ABCs: Zoo Weekly withdrawn from audit as women’s weeklies take brunt of declines

Zoo Weekly ran into trouble recently over its Anzac Day edition

Zoo Weekly ran into trouble recently over its Anzac Day edition

Zoo Weekly has been withdrawn from the circulation auditing figures by publisher Bauer Media following several quarters of massive declines for the magazine.

The lad’s mag, which is currently the subject of a petition to have it banned from sale in supermarkets, has seen thousands of readers desert the title in recent years with the October to December quarter showing a huge 36 per cent decline to 24,122 copies sold.

In the absence of Zoo, Bauer’s NW posted the sharpest decline in the latest audit bureau of circulation figures, with its weekly sales between January and March falling 12,000, or nearly 15 per cent, to 69,011. The decline follows a 15 per cent drop in the December quarter.

Women’s Day, also owned by Bauer, dropped 23,000 copies with weekly sales of 307,126 in the March quarter, still comfortably ahead of Pacific Magazines’ New Idea, which saw its circulation fall a little more than five per cent – 14,618 copies – to 69,995.

A Bauer spokesman rejected suggestions Zoo had been pulled from the audit to avoid ongoing scrutiny over its crumbling circulation or that the publisher was on the verge of axing the struggling magazine.

He said it was withdrawn simply because it was the only publication of its type in the audit and therefore could not benchmark itself against any other comparative title.

“It was felt it was no longer relevant for Zoo to be part of the audit,” he said, adding Bauer still had “plans” for the title. He declined to elaborate.

In the battle of the glossy celebrity titles Who, owned by Pacific Magazines, saw its weekly circulation fall 12,100 and is now hovering just above the 100,000 mark. Its Bauer rival, OK! posted a two per cent decline to 70,342.

Famous, which sits in the Pacific Magazine portfolio, lost a further 5,000 sales, taking circulation to 60,038, a fall of 7.7 per cent. But it was an improvement on the previous quarter which showed a 15 per cent decline on the same period in 2o13.

TV Week fell 7,313 (five per cent) to 139,434 while Take5 dipped just 780 (0.5 per cent) to 164,689.

Pacific Magazine’s That’s Life lost 13,006 copies to 184,838 copies sold, a decline of 6.6 per cent on the first three months of 2014.

In a rare circulation increase, Bauer fortnightly title Yours which targets woman over 50, sold 62,027 copies, an increase of 619 on the December quarter. Year on year comparisons are not available yet as it only launched during the first part of 2014.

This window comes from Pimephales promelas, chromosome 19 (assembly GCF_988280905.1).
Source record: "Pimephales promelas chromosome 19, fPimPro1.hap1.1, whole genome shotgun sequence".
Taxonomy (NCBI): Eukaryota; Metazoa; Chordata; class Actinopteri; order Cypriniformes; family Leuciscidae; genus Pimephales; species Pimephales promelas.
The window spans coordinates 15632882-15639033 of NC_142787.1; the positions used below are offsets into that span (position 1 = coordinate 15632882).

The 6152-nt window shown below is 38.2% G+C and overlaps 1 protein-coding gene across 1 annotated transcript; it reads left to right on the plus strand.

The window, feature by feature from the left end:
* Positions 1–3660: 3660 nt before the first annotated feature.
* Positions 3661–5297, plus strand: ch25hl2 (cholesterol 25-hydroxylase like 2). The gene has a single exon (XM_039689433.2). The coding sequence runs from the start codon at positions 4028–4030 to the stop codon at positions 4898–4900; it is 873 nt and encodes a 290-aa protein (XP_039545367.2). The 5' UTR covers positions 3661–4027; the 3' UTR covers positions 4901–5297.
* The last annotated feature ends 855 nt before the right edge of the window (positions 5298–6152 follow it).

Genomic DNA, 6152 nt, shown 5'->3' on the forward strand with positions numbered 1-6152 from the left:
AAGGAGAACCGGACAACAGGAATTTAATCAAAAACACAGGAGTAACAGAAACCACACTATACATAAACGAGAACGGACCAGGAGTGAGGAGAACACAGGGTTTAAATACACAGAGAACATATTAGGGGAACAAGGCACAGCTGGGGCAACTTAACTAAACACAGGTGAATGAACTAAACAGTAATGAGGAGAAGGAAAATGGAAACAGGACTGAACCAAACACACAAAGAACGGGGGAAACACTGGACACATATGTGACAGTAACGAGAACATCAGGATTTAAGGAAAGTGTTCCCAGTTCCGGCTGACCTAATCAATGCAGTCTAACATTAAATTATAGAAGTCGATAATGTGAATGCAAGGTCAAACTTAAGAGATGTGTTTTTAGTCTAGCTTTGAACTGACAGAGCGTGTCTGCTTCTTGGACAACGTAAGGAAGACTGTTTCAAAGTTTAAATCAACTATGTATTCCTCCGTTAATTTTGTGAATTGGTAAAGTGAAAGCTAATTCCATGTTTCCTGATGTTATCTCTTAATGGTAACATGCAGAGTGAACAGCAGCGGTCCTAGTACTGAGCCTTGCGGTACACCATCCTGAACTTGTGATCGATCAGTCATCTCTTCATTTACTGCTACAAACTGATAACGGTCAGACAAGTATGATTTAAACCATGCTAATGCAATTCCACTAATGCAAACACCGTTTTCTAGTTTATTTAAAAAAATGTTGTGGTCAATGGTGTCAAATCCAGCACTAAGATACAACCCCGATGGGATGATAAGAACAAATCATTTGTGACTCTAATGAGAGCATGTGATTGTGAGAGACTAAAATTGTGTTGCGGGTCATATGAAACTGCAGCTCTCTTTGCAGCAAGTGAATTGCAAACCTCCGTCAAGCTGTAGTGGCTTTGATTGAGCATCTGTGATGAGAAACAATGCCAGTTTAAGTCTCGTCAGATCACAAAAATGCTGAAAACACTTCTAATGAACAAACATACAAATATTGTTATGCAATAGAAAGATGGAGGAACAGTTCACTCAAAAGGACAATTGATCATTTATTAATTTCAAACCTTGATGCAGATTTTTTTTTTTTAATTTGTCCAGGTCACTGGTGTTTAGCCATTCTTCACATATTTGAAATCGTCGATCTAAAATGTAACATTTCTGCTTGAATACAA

Media analyst Steve Allen said the figures, while showing across-the-board declines, were reasonable, with most titles averting the double digit falls of recent audits.

“It was an improvement from recent audits and at least there was a stemming of the losses,” he said.

But the print magazine market remained tough, Allen said, with publications struggling to differentiate themselves in an environment where celebrity gossip is freely available on TV and online.

He added that latest readership figures showed Zoo Weekly down 32 per cent in the 12 months to March, suggesting another heavy fall in circulation over the last quarter.

Zoo is not the only unaudited men’s magazine. Bauer pulled its failing titles People and Picture out of the audit in 2012.

NewsLifeMedia’s bimonthly GQ is also unaudited. When News Corp’s internal accounts were leaked to Crikey last year, it emerged that loss-making GQ was selling just 8,000 newsstand copies and 4,000 subscription copies.

According to new numbers from publishing industry-funded metric Emma yesterday, GQ averages 129,000 print readers.

Pacific Magazines failed to directly address the ABC circulation figures, arguing in a statement that its strategy was now one of “total audience”.

Pacific Magazines chief executive Peter Zavecz claimed the publisher had recorded its seventh consecutive quarter of growth – based on Emma data in the 12 months to March – “in our overall consumer contacts”.

“The remit to the team is to create quality content that engages consumers in whatever environment it’s delivered in. Our teams, with their intimate understanding of consumers are uniquely placed to meet this challenge,” he said, adding that its digital and social teams are set to double in size under the leadership of new head of digital Darren Kerry.

Commercial director Gereurd Robert also failed to comment on the print circulation decline, focusing instead on what he described as the “360 approach” demanded by advertisers.

“For us now, a print-only brief is a rarity. All of our clients want a 360 approach and that’s exactly what we deliver,” he said. “We continue to produce insights-led strategic campaigns that deliver results. We’re not led by channel; we work on creating the best idea and then decide on the right channel to express it.

“Understanding the consumer journey across media, and capturing that consumer, has always been part of the advertiser outcome.”

Click to enlarge

Click to enlarge

Steve Jones


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